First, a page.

• Somewhere in middle management (the exact level varies organization-to-organization) and on down to the individual members of the Project Team, the main concern is very different: they want to execute the scope, to the best of their abilities, and would really like to avoid relatively clueless executives hovering over them, monitoring every decision. Such hovering is perceived (rightly, most of the time) as unnecessary interference, interference which can easily hinder the Project Team’s ability to successfully complete the project.

This being the case, added to the fact that it’s been weeks since I last used the Game Theorist’s favorite tool, the payoff grid, we have the following communications-changing scenarios:



Project Doing Poorly (1)

Project Doing Well (2)

PM Discloses All (A)

The way it should be

No issue

PM Reluctant to Tell All (B)

The Executive Nightmare

Highly anomalous


I’ll start with Scenario 2B, where the project being reviewed appears to be doing well, but the PM appears to be reluctant to discuss its performance in detail. There’s a reason this presents as counterintuitive to the point of being highly anomalous – there’s something else going on here. Either the PM knows the numbers are optimistic, or perhaps even invalid, or possibly there’s another reason (politics, personnel issues) that project performance-threatening data is being overlooked by the Cost/Schedule systems. Unfortunately, the best strategy here is probably to leave it be, at least for the present time, lest the Execs be seen as meddling in projects that are doing just fine based on the existing data.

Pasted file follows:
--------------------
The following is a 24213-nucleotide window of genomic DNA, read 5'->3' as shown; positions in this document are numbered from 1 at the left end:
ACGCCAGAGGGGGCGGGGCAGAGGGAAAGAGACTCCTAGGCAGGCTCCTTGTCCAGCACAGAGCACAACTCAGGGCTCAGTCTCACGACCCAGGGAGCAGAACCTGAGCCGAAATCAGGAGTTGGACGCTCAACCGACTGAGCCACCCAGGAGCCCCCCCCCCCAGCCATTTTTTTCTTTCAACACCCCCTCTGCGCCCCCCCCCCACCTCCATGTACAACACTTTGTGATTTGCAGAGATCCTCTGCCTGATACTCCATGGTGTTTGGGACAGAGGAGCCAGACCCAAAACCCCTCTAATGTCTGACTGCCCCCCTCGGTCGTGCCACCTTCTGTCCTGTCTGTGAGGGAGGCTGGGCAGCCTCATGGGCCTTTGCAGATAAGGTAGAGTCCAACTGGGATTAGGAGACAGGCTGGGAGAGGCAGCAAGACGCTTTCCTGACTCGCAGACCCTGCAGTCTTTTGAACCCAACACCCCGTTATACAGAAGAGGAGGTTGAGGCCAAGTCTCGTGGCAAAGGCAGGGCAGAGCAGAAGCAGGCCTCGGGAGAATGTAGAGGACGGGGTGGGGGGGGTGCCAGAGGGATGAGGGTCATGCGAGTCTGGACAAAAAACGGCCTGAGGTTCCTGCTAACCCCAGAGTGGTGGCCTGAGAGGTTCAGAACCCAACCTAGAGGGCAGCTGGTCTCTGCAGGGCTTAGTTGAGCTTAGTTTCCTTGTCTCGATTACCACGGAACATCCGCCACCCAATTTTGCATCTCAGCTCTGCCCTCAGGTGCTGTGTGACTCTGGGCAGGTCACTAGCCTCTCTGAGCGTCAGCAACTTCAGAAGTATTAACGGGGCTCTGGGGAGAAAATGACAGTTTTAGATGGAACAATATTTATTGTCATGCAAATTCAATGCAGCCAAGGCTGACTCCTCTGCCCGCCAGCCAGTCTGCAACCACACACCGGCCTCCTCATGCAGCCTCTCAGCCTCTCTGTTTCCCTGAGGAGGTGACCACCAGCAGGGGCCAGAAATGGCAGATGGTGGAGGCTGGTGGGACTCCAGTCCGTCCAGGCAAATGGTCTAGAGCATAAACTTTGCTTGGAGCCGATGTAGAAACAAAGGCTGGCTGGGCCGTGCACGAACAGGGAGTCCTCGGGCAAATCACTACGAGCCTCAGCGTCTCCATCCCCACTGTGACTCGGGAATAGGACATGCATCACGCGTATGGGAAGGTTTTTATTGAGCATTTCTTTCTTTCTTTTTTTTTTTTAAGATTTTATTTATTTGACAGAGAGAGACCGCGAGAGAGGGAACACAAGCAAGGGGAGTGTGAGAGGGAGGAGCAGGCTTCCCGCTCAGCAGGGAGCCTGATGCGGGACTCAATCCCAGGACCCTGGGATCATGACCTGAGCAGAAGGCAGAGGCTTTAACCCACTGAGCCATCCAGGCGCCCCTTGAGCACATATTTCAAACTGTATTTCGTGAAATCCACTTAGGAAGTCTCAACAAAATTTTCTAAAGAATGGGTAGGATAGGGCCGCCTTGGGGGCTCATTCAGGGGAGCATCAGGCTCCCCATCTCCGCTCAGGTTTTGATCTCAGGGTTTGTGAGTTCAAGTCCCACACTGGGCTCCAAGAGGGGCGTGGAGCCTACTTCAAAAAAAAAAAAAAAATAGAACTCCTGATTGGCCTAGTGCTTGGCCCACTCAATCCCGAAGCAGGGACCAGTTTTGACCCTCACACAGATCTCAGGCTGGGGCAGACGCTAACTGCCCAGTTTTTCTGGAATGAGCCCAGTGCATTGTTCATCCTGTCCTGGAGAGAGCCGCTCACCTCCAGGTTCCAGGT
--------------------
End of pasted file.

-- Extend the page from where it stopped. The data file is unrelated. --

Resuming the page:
Scenario 2A is everybody’s favorite, and, if all of the projects in the portfolio find themselves here, then the project reviews can take very little time out of everybody’s day.

Now we’ll address Column 1, where communications systems undergo their stress-test. There’s a (relatively cynical) standard list of reasons for negative cost/schedule performance that tend to show up in Variance Analysis Reports, including: